‘If People Knew What Was Happening in Mexico, They’d Have Called for a Wall a Long Time Ago’: Intelligence Source

Next time you are planning a family vacation, think about the crime rate in the city you choose.

Most Americans think they are safe when they travel around the world, but they forget to look at the violence that is taking place. Recently, the U.S. Department of State for Passports and International Travel sent out a warning to all Americans:

“The U.S. Department of State warns U.S. citizens about the risk of traveling to certain parts of Mexico due to the activities of criminal organizations in those areas. U.S. citizens have been the victims of violent crimes, including homicide, kidnapping, carjacking, and robbery in various Mexican states. This Travel Warning replaces the Travel Warning for Mexico, issued April 15, 2016.”

This is not a joke and must be taken into account when planning to leave the country. In broad daylight there has been constant gun battles among rival criminals and Mexican authorities.

Currently, there is no evidence of Mexicans specifically attacking U.S. citizens based on their race. However, extensive effort has been put in place to protect major tourist destinations and innocent American lives.

Reported by ijr,

Police guard 23.5 tons of cocaine in Mex

AFP/Getty Images

When Americans think about the deadliest countries in the world, the first thoughts that might come to mind are places like Syria and Iraq.

Syria is the most deadly country in the world with over 50,000 fatalities in 2016 alone, and Iraq is the third most deadly with 17,000 estimated deaths.

But the number two most dangerous country is Mexico. In 2016, according to the International Institute for Strategic Studies, there were more than 23,000 fatalities in Mexico.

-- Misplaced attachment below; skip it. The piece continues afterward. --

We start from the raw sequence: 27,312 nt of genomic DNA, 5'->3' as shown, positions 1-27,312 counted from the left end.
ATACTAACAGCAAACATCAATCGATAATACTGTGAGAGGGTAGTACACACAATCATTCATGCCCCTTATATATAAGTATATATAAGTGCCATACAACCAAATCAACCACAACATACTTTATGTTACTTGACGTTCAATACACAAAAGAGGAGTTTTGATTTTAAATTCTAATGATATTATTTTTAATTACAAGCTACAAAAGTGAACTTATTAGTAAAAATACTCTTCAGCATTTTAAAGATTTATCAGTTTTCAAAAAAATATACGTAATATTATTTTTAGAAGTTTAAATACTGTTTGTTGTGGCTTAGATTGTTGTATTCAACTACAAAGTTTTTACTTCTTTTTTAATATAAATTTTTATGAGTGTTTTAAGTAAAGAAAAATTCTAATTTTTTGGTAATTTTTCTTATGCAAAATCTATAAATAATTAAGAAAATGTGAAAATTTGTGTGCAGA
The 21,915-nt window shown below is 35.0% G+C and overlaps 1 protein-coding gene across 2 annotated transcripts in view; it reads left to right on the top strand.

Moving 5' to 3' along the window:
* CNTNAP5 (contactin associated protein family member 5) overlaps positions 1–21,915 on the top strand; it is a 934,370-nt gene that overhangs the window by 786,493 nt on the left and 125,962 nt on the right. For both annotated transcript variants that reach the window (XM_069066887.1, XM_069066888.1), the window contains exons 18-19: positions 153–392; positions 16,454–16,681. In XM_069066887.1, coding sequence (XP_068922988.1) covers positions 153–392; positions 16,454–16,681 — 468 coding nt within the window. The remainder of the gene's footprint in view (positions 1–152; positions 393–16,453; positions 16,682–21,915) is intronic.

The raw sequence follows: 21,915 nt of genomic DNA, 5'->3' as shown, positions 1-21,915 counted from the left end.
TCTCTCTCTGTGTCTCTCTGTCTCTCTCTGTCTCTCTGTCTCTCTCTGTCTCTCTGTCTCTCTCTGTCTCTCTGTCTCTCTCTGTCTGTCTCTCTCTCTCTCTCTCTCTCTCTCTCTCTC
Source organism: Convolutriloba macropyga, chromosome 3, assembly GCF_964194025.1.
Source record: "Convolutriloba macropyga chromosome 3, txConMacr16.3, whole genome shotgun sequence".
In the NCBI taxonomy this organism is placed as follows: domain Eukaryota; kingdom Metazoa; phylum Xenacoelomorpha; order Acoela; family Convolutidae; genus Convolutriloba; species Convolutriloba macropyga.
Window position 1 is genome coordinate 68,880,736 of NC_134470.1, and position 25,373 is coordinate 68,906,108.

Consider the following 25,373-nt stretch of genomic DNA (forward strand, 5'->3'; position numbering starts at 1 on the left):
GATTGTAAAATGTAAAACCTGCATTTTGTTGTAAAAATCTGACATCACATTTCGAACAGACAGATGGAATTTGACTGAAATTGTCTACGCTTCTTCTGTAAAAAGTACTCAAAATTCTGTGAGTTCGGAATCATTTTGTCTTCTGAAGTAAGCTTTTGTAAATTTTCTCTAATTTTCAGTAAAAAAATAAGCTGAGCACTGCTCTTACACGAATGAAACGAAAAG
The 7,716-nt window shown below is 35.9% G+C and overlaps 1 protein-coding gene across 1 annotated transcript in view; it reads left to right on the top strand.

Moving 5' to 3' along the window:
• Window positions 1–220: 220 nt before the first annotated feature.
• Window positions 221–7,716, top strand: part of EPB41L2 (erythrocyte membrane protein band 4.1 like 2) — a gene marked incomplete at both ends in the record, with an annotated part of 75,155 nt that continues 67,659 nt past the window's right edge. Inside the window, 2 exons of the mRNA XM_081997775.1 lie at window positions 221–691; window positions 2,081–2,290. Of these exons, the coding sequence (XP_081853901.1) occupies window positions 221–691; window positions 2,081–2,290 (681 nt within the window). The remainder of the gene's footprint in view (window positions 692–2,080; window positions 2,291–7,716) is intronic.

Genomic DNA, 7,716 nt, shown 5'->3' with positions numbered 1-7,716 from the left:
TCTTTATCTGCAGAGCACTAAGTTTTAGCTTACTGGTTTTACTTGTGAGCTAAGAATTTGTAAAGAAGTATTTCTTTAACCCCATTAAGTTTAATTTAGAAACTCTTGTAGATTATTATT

According to CNN:

“The wars in Iraq and Afghanistan claimed 17,000 and 16,000 lives respectively in 2016, although in lethality they were surpassed by conflicts in Mexico and Central America, which have received much less attention from the media and the international community,” said Anastasia Voronkova, the editor of the survey.

Voronkova said the number of homicides rose in 22 of Mexico’s 32 states during 2016 and the rivalries between cartels increased in violence.

“It is noteworthy that the largest rises in fatalities were registered in states that were key battlegrounds for control between competing, increasingly fragmented cartels,” she said.

“The violence grew worse as the cartels expanded the territorial reach of their campaigns, seeking to ‘cleanse’ areas of rivals in their efforts to secure a monopoly on drug-trafficking routes and other criminal assets.”

While Mexico remains very deadly, there are still areas that are frequented by tourists each year. For example, 35 million tourists visited Mexico last year, in 2016 — the same year it ranked the 2nd most violent country in the world.

But Independent Journal Review wanted to know more about the violent side of things. We spoke to a source in U.S.-Mexico border security and intelligence about the report.

The source, on the condition of anonymity, said:

“I had a person from Mexico once tell me that for each body found, there are two more that nobody finds. Mexico is and has been the number one deadliest country for more than a decade. The official numbers reported are lower than reality.

If people knew what was happening inside of Mexico, they would have called for a border wall and big gate long before now.

There has been an influx of Middle Easterners into Mexico. They have caught Middle Easterners with Mexican names at the border. They change their names, they marry Mexican nationals. They grow roots in Mexico, and help the cartels acquire weapons they couldn’t otherwise get. These individuals are using it as a country to develop and spread the word for terrorism.”

“It’s very, very bad. The corruption in Mexico isn’t just fragmented either, it’s at the highest levels of government,” according to the source.

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